Long time no see, haters. Since my last update earlier this year, I’ve been pretty busy. Usual stuff: family, work, and sports injuries.
I have a shiny new Lenovo laptop. One of the reasons I chose this one is because I was able to get a list of the hardware and checked it against lists of supported devices. It’s all supported very well under Linux and the BSDs (Net, Open) I looked at.
First thing I did was reduce the very large NTFS partition someone formatted it with (I never have booted this into Windows 7) so that it’s actually quite small. Then I installed a release candidate for Scientific Linux 6 on it, as that was the first available RHEL6 clone. I’ve since changed that over to CentOS 6 using a net install. And since I have no interest in booting the pre-installed OS, I changed my grub menu.lst to no wait, no options, just load that one in a freaking hurry.
As usual, I found some nits to pick about how certain other things were configured and I had to make some changes to get simple things to work. This goes for software as well as hardware.
First the hardware side of it. I thought the inkjet printer I keep in my room was supported out of the box despite noticing the printer would “eat” up paper upon finishing the job — not fully ejecting it before pulling it back in to the printer. It was only the past few days, though, I realized there was more wrong than met the eye. I needed to make some quick scans and xsane reported back I had no scanner. Hmmm. I checked it via scanimage and it was detected. I also double-checked the drivers and saw that the sane backends for hp and usb were there. I decided to see if the hplip site had a newer RPM than is available in any of the repositories I’ve enabled. I entered the relevant information and downloaded an up-to-date RPM with new drivers. Installing it required removing old RPMs. Then I had to set some permissions so I could use the scanner without escalating my privileges to root. The new hplip RPM also resulted in better printing and no more “eating” paper.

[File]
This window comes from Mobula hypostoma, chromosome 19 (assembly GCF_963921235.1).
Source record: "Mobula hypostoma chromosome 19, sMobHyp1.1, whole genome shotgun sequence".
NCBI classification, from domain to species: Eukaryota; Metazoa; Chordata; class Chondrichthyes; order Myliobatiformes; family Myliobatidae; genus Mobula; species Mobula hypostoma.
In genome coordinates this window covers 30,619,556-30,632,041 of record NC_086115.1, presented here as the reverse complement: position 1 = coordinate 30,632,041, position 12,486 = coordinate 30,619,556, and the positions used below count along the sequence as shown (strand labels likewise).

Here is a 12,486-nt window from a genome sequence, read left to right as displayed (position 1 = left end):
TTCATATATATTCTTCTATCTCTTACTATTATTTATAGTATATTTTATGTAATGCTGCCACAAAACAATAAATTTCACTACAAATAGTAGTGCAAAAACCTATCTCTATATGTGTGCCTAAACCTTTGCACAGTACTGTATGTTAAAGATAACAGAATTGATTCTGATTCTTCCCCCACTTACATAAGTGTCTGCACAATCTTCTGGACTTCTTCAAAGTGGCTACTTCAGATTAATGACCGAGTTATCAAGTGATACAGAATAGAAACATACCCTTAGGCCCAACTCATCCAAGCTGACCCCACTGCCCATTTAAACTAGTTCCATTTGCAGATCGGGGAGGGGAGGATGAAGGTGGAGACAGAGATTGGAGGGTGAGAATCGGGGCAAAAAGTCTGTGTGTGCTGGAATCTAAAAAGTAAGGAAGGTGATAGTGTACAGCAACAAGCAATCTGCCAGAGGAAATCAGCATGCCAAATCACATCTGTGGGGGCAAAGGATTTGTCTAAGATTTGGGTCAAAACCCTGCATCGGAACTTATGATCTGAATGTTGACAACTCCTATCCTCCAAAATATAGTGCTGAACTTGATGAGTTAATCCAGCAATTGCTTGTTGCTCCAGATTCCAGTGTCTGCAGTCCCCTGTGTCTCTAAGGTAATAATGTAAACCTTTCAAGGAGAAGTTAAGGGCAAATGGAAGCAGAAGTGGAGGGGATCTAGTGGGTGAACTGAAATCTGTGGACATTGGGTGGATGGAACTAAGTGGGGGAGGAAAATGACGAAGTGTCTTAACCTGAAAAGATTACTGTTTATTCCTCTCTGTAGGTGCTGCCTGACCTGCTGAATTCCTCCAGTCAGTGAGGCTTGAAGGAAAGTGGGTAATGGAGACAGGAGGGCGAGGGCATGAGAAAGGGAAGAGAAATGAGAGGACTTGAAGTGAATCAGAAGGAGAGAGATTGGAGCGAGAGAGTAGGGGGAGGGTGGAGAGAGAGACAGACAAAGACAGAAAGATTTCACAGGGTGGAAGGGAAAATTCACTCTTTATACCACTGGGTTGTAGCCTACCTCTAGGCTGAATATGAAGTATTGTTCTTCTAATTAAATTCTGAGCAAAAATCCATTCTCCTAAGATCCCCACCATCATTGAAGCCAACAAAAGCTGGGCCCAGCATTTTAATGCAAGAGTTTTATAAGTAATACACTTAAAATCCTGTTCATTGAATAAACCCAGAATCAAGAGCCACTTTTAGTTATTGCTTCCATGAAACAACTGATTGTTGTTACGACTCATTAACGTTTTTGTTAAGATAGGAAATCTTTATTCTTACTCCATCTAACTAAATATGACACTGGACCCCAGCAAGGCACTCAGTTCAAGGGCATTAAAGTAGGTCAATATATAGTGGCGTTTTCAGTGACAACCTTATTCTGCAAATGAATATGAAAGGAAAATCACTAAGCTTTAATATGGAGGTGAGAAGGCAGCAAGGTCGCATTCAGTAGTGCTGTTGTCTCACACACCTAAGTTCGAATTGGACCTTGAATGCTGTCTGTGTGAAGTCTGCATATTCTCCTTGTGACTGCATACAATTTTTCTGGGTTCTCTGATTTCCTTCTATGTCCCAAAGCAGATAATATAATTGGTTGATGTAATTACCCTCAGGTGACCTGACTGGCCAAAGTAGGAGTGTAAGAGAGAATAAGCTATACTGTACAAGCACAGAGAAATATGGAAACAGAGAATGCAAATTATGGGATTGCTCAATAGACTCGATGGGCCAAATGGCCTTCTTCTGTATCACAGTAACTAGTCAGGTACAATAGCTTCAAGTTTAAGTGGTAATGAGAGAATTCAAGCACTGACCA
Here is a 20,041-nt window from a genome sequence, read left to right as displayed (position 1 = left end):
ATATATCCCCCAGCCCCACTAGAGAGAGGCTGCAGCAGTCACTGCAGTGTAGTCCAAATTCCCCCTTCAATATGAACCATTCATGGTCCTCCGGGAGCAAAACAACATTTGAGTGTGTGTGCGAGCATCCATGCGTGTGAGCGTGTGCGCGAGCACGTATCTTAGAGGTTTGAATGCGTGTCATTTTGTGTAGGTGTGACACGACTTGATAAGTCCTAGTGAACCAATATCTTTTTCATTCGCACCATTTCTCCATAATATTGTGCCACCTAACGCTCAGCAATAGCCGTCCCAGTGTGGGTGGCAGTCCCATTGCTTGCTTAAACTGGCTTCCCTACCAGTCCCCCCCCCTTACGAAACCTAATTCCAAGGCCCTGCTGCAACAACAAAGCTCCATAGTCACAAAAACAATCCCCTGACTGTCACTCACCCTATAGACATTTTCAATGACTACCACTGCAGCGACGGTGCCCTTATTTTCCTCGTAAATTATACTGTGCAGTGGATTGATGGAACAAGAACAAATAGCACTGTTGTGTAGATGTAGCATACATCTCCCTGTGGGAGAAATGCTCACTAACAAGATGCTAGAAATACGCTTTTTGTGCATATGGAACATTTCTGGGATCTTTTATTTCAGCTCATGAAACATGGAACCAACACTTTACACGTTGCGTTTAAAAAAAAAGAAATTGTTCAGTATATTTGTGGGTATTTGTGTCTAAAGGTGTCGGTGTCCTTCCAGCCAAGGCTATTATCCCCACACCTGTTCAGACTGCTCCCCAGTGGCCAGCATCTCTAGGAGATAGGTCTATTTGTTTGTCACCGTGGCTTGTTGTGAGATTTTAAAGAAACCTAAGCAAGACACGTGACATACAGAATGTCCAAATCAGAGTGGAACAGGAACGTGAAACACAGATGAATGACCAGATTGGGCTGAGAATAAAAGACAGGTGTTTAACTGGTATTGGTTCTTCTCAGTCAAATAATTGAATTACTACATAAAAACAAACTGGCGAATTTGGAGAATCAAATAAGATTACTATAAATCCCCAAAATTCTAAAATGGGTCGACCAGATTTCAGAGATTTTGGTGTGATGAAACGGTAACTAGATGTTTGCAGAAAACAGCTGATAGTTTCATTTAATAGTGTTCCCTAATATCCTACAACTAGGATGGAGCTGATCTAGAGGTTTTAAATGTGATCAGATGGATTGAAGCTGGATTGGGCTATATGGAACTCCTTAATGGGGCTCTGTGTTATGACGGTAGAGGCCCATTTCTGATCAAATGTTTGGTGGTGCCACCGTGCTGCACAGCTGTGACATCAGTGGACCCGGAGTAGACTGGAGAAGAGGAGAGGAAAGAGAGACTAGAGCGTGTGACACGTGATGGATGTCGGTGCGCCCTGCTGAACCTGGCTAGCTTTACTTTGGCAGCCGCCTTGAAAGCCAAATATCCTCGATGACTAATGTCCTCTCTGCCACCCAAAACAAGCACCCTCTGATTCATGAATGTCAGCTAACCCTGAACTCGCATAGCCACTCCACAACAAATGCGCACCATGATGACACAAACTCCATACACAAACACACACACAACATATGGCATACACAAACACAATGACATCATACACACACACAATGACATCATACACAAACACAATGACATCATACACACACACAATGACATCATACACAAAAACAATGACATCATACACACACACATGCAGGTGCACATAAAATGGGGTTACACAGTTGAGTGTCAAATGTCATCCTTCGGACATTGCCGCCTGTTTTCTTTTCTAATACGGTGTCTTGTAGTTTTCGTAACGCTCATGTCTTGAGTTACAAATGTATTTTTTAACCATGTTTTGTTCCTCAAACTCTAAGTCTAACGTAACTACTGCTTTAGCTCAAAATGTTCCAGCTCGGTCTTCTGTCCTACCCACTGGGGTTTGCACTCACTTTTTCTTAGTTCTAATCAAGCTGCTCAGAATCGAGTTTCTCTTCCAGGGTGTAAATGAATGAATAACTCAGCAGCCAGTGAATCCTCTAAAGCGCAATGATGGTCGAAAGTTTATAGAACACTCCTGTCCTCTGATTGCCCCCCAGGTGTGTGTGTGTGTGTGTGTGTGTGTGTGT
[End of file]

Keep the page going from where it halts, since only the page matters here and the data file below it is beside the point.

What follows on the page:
There was a variety of software I installed from the normal as well as third-party repositories. Most of it has been without any trouble — only a couple things from a more bleeding edge repository (EPEL) have conflicted with packages from others. Some of the configuration issues have been simple and straightforward. I’m coming around to accepting pulseaudio, especially as it makes some things easier. My Bluetooth headphones work fine and are able to remotely control playlists in totem. Haven’t tried yet in rhythmbox but mplayer (from rpmforge) needs remuco to work.
Even though I’d be exaggerating to call RHEL6 or its clones bleeding edge, it’s still new enough that repositories lack certain packages that I wanted to install. One solution (other than “wait”):
sudo yum groupinstall 'Development Tools'
I’ve recompiled things that bugged me as well as things that were either unavailable or that I wanted to update. I wanted liferea so I had to compile it myself. Dittos sylpheed (NOT claws) and mew (emacs e-mail client). I also wanted an update of org-mode for emacs, but I’ve also played around with compiling other emacsen. This morning, I decided to try sxemacs.
I wasn’t impressed with the clunky xaw widgetry, let alone the faces available on my laptop (trust me, terminus looked only a little better), and I decided against installing GTK1 headers just to see if that would look any better. Not even some minor color changes helped. I usually run emacs from console anyway because it’s easier to run it in screen and then shell in and out, locally or remotely, as needed. The faces (fonts) bother me a lot more than the widgets — it’s not about the aesthetics as much as if I can clearly see what the hell I’m doing.